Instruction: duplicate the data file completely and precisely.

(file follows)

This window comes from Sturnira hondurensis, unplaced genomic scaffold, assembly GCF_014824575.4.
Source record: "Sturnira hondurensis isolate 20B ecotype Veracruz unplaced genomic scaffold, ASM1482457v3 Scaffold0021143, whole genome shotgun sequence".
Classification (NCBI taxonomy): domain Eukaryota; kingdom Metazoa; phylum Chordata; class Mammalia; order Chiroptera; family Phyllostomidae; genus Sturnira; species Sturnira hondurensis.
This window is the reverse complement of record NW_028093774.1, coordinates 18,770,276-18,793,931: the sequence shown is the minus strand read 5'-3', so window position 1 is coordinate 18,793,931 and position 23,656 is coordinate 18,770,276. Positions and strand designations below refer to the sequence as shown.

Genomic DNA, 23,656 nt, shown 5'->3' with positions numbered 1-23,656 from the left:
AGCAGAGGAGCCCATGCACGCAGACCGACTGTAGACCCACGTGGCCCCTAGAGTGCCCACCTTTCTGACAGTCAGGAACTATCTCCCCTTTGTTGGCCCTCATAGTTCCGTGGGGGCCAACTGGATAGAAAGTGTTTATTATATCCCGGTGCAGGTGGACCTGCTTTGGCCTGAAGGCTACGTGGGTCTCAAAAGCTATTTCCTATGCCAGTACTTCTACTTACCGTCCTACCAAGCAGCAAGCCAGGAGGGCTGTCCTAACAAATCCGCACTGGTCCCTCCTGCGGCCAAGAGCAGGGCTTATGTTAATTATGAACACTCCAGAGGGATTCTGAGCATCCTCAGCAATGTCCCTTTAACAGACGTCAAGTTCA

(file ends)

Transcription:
This window comes from Sturnira hondurensis, unplaced genomic scaffold, assembly GCF_014824575.4.
Source record: "Sturnira hondurensis isolate 20B ecotype Veracruz unplaced genomic scaffold, ASM1482457v3 Scaffold0021143, whole genome shotgun sequence".
Classification (NCBI taxonomy): domain Eukaryota; kingdom Metazoa; phylum Chordata; class Mammalia; order Chiroptera; family Phyllostomidae; genus Sturnira; species Sturnira hondurensis.
This window is the reverse complement of record NW_028093774.1, coordinates 18,770,276-18,793,931: the sequence shown is the minus strand read 5'-3', so window position 1 is coordinate 18,793,931 and position 23,656 is coordinate 18,770,276. Positions and strand designations below refer to the sequence as shown.

Genomic DNA, 23,656 nt, shown 5'->3' with positions numbered 1-23,656 from the left:
AGCAGAGGAGCCCATGCACGCAGACCGACTGTAGACCCACGTGGCCCCTAGAGTGCCCACCTTTCTGACAGTCAGGAACTATCTCCCCTTTGTTGGCCCTCATAGTTCCGTGGGGGCCAACTGGATAGAAAGTGTTTATTATATCCCGGTGCAGGTGGACCTGCTTTGGCCTGAAGGCTACGTGGGTCTCAAAAGCTATTTCCTATGCCAGTACTTCTACTTACCGTCCTACCAAGCAGCAAGCCAGGAGGGCTGTCCTAACAAATCCGCACTGGTCCCTCCTGCGGCCAAGAGCAGGGCTTATGTTAATTATGAACACTCCAGAGGGATTCTGAGCATCCTCAGCAATGTCCCTTTAACAGACGTCAAGTTCA